DS



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Dan Brockett
Re: Muslin Background
on Apr 17, 2008 at 2:21:29 am

Jeez, too much Testosterone in here? Mellow out guys, it's all just talk.

If a real Source 4 is too much for you, if you shoot in mostly darkened rooms/stages, Ikea had a tiny little 50 watt ellipsoidal that they sold for quite a while, not sure if they still are. They are great for interviews and I believe they sold a whole kit for $100.00 with colored glass filters, several cutouts, an iris, focusing lenses, the works. I bought two of them about a year ago and I do periodically use them. I did have to go to FilmTools to get a 5/8" Matthews receiver to put it on a lightstand.

If memory serves, it was called "Isobryte" or something like that, you know their crazy made-up Swedish names there? I thought so much of them, I bought two. So far, they have held up well. It's just with 50 watts, you can only use them effectively in fairly dark situations, they lack the horsepower for brightly lit environments.

Killer find though.

Dan

Providing value added material to all of your favorite DVDs


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Jay Curtis
Re: light breaks
on Apr 18, 2008 at 11:25:43 pm

Had a friend some time ago who had some Light Breaks -- he loved them because they rolled up to pack easily. Where can you find them now?

Also, I agree the Source 4 ellipsoidal is a great idea, if you have a heavy-duty stand to travel with you.

Jay Curtis

Blue Vase Productions


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Peter Rummel
Re: Muslin Background
on Apr 19, 2008 at 12:57:00 am

Hoo boy. This topic brings back memories....

For this project, the producer wanted the same look for all interviews - a medium grey background, draped artfully, with a primary color party gel raked across the fold. Heavy backlight on the subject. The background was some synthetic that didn't wrinkle much.

We did a trip to Las Vegas. From the time our plane touched down we were late. It was rush, rush. I didn't see my hotel room until midnight the first night. The second night was later. The third night later still. At each location we had little time to set up and light. Little time to safety the cables, block out ambiant light, and shut down noise making machinery. No time to sit the interview down and tweak the lights so it looked as good as could be. But in a former life the director had been.... a draper! So there was ENDLESS time to get the folds in the background "just right". Sheesh.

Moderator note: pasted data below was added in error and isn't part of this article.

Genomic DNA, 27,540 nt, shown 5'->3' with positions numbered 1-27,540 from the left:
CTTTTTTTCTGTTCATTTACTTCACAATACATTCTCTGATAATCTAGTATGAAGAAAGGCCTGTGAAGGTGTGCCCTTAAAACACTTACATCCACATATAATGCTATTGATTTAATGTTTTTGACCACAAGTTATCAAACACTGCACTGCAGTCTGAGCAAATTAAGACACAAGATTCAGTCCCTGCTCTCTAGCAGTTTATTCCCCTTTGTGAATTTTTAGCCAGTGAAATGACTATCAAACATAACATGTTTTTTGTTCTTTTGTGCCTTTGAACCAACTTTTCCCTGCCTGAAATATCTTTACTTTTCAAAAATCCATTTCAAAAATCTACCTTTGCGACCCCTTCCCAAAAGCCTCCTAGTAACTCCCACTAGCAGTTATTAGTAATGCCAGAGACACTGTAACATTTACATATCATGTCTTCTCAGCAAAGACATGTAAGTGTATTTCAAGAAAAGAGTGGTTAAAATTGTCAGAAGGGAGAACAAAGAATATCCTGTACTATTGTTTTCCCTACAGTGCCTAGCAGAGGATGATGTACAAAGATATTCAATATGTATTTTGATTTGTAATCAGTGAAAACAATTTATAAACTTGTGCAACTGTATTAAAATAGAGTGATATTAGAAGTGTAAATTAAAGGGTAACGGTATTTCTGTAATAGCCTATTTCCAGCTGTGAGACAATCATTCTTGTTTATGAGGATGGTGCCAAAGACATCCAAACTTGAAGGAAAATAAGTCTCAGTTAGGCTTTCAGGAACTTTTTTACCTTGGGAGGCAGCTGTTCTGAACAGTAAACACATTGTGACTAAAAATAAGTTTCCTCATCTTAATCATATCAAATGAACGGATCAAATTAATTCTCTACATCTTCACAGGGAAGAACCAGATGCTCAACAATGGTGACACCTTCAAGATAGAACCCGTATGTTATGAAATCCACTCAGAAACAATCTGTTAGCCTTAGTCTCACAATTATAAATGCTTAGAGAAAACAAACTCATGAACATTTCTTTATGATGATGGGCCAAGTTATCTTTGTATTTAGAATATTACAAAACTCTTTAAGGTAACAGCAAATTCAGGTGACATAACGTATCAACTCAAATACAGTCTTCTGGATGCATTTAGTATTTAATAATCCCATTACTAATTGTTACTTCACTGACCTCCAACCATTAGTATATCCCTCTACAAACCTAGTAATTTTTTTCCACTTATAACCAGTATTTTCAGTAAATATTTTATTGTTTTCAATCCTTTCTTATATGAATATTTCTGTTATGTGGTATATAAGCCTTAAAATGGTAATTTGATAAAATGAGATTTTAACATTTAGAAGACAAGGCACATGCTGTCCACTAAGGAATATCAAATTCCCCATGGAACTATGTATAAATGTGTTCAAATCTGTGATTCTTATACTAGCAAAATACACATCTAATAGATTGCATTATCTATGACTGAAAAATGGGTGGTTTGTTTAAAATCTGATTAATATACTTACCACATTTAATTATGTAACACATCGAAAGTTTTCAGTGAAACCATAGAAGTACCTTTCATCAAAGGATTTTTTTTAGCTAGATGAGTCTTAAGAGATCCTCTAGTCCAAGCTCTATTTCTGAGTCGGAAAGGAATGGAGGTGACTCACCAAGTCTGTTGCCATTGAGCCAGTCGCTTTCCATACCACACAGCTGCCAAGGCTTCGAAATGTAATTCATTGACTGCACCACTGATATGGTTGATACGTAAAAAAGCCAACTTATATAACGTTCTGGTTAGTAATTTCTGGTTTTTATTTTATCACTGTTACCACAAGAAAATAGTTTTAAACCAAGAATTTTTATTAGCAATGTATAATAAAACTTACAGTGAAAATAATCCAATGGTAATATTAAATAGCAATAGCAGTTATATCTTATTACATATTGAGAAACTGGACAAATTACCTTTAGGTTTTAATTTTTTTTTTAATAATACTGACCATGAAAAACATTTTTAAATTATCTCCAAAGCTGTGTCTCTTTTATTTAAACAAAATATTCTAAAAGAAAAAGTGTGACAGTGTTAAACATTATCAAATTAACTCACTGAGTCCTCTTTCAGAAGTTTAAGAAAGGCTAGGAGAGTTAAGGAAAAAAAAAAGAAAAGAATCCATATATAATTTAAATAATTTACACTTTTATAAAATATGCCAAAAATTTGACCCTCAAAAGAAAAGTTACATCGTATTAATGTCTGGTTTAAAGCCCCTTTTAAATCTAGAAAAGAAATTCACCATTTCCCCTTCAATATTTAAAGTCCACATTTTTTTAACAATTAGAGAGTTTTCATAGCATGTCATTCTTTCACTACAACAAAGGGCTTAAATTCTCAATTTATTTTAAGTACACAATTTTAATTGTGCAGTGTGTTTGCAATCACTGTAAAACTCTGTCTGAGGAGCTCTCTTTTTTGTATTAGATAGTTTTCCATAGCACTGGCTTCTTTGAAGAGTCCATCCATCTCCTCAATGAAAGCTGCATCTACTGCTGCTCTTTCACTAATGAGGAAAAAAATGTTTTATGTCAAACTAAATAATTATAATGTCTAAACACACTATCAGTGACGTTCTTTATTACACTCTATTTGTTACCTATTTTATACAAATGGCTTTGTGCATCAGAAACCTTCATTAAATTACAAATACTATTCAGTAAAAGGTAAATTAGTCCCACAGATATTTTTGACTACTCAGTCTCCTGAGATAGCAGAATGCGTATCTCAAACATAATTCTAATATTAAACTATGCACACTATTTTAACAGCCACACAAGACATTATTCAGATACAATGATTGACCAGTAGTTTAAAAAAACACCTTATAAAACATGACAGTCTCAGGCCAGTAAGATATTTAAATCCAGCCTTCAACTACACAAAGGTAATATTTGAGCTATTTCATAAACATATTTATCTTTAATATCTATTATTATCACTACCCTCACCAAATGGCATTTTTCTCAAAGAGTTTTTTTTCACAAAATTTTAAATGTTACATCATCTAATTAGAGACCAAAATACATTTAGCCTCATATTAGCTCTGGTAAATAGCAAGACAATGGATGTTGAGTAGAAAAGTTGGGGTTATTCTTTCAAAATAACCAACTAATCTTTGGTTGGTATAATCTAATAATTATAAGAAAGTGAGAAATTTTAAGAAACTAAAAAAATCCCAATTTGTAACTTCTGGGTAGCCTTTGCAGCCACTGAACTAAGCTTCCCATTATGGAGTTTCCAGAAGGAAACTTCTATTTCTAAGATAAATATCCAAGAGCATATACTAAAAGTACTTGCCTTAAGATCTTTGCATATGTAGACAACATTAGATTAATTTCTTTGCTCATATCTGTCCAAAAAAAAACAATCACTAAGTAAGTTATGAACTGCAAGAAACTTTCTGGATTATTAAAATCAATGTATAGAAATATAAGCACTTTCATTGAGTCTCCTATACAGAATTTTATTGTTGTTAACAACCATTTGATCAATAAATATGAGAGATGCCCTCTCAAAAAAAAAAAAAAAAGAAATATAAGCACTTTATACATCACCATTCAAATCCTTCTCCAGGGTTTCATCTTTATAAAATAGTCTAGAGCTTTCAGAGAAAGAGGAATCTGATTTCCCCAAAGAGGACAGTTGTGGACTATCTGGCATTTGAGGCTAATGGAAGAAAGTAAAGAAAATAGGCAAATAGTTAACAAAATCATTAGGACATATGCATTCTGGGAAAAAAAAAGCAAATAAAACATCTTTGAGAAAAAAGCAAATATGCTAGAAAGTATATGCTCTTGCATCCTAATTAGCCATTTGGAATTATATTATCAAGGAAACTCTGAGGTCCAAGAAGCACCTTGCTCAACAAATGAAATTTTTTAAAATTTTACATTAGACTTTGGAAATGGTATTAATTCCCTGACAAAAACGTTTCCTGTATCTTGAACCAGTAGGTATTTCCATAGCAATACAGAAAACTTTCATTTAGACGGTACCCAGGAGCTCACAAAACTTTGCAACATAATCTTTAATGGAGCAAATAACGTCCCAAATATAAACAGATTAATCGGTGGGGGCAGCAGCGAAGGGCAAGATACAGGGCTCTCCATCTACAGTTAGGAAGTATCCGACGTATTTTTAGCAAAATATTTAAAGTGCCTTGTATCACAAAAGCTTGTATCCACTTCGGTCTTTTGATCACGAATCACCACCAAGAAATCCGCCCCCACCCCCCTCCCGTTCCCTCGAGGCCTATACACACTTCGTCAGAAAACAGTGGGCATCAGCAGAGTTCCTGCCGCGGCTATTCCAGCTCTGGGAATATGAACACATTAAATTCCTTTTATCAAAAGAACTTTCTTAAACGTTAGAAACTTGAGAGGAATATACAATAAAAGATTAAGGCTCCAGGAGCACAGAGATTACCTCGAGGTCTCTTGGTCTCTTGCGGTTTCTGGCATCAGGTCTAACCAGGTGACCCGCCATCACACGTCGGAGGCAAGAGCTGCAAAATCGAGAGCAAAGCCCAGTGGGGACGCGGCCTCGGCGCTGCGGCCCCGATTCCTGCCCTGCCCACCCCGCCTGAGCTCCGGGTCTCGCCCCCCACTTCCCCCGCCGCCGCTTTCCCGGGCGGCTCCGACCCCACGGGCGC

My advice - experiment with a background to see what you like. But don't obsess over it.



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Jeffrey Gould
Re: Muslin Background
on Apr 19, 2008 at 1:36:01 am

I'm glad my question opened some helpful dialogue. The lightbreaks are found at: http://www.lightbreak.com/ Had a shoot a few weeks ago out of state where had to get 25 shots in 5 different buildings in two days, including testimonials. My client's client wouldn't increase the budget so that we could do it right...so there wasn't time to experiment with lighting and in some cases, we settled...but that's a different topic.

Jeffrey S. Gould
Action Media Productions


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Todd Terry
Re: Muslin Background
on Apr 19, 2008 at 4:41:57 am

I've actually never used LightBreaks, but I've been making my own smaller homemade versions of them for years.

Go to an office supply store (Office Depot, Staples, etc.) and you can find packs of clear 8 1/2 x 11" printable acetate. They are made for printing transparencies for overhead projectors.